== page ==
God’s Working for Good

Friday, March 15, 2013 — Week of 4 Lent (Year One)

[Go to http://www.missionstclare.com/english/index.html for an online version of the Daily Office including today’s scripture readings.]

Today’s Readings for the Daily Office

(Book of Common Prayer, p. 954)

Psalms 102 (morning) // 107:1-32 (evening)

Jeremiah 23:1-8

Romans 8:28-39

John 6:52-59

There are various ways that the first verse in our reading from Paul’s letter to the Romans is rendered in our translations. The Common English Bible (CEB) says, “We know that God works all things together for good for the ones who love God…” The New Revised Standard Bible (NRSV) offers reads,”We know that all things work together for good for those who love God…” The NRSV also offers a footnote saying, “Other ancient authorities read God makes all things work together for good, or in all things God works for good.” (Romans 8:28)

I find myself more drawn to that last rendering: “We know that in all things God works for good.”

It seems that in every moment God is doing all the good that God can do given the limitations of creation and the freedom of God’s creatures. Part of God’s faithfulness includes the physical laws of nature. When I drop my pencil it falls to the floor. Those same laws are not suspended when a child walks in front of a moving vehicle.

Physicists speak of matter as a probability wave. Where a particle may be at any given moment is open-ended along a mathematical curve of possibilities. But when something happens, when the particle is observed, the wave collapses and the particle is in a particular place along the graph of former possibilities.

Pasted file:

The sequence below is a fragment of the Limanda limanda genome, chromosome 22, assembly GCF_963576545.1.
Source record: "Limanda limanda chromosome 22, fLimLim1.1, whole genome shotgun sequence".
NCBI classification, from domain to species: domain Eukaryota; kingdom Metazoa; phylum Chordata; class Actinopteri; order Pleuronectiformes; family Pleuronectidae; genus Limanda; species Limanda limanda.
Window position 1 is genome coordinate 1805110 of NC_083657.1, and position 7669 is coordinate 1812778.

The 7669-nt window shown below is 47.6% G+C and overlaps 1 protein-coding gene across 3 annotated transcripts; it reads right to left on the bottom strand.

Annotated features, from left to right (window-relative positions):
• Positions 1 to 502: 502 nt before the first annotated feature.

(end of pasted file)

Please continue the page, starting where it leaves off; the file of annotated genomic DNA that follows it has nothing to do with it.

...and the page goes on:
It seems to me that our life moves in a similar way. At every moment there are various possibilities open to me. Those possibilities are not infinite. They are limited and structured by all of my previous moments and choices. But every moment has its possibilities and probabilities. I can stop typing right now. If my granddaughter walks into the room, that’s more likely. But the strongest probability is that I will complete this sentence. There, that’s done. But as it is written, the next sentence is composing itself in my mind. There is a certain fluidity to that composition, and even as I write, I do not know exactly where this Reflection I am writing will lead.

I imagine that at each moment, God’s Spirit is working, speaking, yearning, drawing my mind and intention toward the good. God yearns for me to write good and true things. If I am open to the Spirit, if I am consciously grounded in “the love of God in Christ Jesus our Lord” (8:39b), I am more likely to act in accordance with God’s yearning, God’s will. But even if I do not, if I write foolish and false things, God is still working to mitigate that damage, maybe inspiring someone to read these words and write a correcting comment.

At every moment the divine is working unceasingly to bring all of the good that is possible from that moment. When we are consciously living in Christ — when we are choosing love — we are more likely to choose to live in a way that cooperates with God’s yearning, and we are contributing to God’s work for good. That’s why loving God, as Paul says, is so critical. Loving God, and loving our neighbor as ourselves, is key to the probability that we will act more closely aligned with the good.

God is always working for good. Each moment is a choice and a challenge for each of us — will we choose the good?

Paul is convinced that the whole course of the universe is turned toward God’s intention for good. God is for us; who can be against us? Ultimately nothing “will be able to separate us from the love of God in

Christ Jesus our Lord.” (8:39b) So we can live in confident peace, knowing that when the probability wave finally collapses upon us, we will be safe within the love of God. So now we are free within the range of possibilities before us — free to choose love; free to work with God for good; free to follow God’s will for good. Now is the moment. Always. What shall we choose?

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